Since we love pasturma, we looked up “tsimeni” as soon as we heard that. Apparently, tsimeni was a word for a paste whose main ingredient is fenugreek, also called trigonella in Greek (or moshositaro, meaning fragrant wheat!). Looking more into trigonella, we discovered that it was a plant used in Southeastern Europe for millennia. So there was something Greek in fenugreek after all! 

 

Potatoes in a basket

 

Unfortunately, perhaps because of its strong flavor and aroma, it was abandoned in the last decades, to the point that most Greeks (ourselves included) had no idea what it was. So, we had to experiment and try fenugreek in many Greek recipes. The end result was a variety of delicious dishes and marinades. For instance, try to add some fenugreek in a lemony chicken marinade, along with dry oregano. You’ll be surprised by the delicious result.

 

Freshly cut potato wedges on the wooden cutting board

 

Back to our homemade meatballs now; as mentioned, we wanted to share another easy meatball recipe (keftedes). One of our most successful uses of fenugreek is in keftedes. Just like with biftekia (Greek burgers) which are also baked in the oven, these Greek meatballs are a great idea for a Sunday lunch. This is a food that’s even better when shared with your family and friends.

 

Our memories are filled with our parents hosting a Sunday lunch, with our cousins, aunts and uncles, under a gorgeous sun. Even on the coldest days of the fall, we are blessed with lots of sunshine here in Greece; and sharing a table with mezedes (appetizers), oven baked meatballs (or biftekia burgers) and good wine with your family, is truly warming for the soul. You probably have similar memories as well, having experienced magical moments like that. 

 

Beef meatballs and potato wedges ready to be baked in the oven

 

In this recipe, we baked the meatballs on a bed of potatoes. Those golden wedges are slowly roasted in olive oil, enhanced with the citrus flavor of the coriander, the spicy taste of the cumin and the mild ginger-like taste of the turmeric. If you’re reading this blog often, you are already familiar with our obsession for turmeric. Turmeric adds a wonderful color and enhances the taste of every food it's added to. If you don’t have any turmeric, you can also add a little mustard instead, for a different, but equally delicious result.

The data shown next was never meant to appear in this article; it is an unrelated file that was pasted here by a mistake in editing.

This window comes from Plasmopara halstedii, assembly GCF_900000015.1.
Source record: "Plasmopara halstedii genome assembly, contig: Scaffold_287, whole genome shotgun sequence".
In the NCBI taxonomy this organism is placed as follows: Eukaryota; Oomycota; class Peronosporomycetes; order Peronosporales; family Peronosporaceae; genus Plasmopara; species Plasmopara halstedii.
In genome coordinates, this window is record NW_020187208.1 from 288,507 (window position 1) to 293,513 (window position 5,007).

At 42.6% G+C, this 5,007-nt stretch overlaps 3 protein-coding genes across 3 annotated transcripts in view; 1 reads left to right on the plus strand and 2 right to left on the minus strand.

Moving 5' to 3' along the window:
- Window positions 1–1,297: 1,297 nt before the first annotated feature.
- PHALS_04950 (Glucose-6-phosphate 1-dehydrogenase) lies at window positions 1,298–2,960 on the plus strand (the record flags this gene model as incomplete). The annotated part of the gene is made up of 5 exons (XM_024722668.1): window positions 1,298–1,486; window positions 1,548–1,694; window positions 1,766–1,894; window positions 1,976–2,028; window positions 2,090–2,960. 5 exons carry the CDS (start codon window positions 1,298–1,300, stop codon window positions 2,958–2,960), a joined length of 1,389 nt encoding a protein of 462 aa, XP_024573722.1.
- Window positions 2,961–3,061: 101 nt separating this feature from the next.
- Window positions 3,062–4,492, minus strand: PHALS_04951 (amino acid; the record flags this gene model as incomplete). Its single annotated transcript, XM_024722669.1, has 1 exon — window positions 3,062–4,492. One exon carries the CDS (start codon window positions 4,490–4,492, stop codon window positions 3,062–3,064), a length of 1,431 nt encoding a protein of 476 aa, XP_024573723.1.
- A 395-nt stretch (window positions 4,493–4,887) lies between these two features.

The potatoes in this recipe are roasted until tender and soft in the inside and crispy on the outside. And their flavor is truly unique. Even if you don’t want to have meat, you can try and just bake the potatoes of this recipe. You can serve them then with feta and/or tzatziki, for a delicious vegetarian meal.

 

Keftedes and potatoes are best served with a fresh salad on the side. We often serve this dish with a simple lettuce and vinaigrette salad, or coleslaw. It’s also great with a horiatiki Greek salad and tzatziki.

 

Baked meatballs and roasted potatoes in the pan

 

If you want to serve something totally different and delicious, perhaps for Thanksgiving, this recipe is something you should probably look into; served with fragrant mashed carrots on the side, this is maybe one of the most delightful choices.

 

Full of aroma, filling and rustic, these oven baked meatballs are among the best comfort foods you can try. Plus they’re very versatile, since you can add or substitute the spices according to your liking, and create countless variations of your own. The possibilities are endless.

 

One sheet pan baked meatballs and roasted potatoes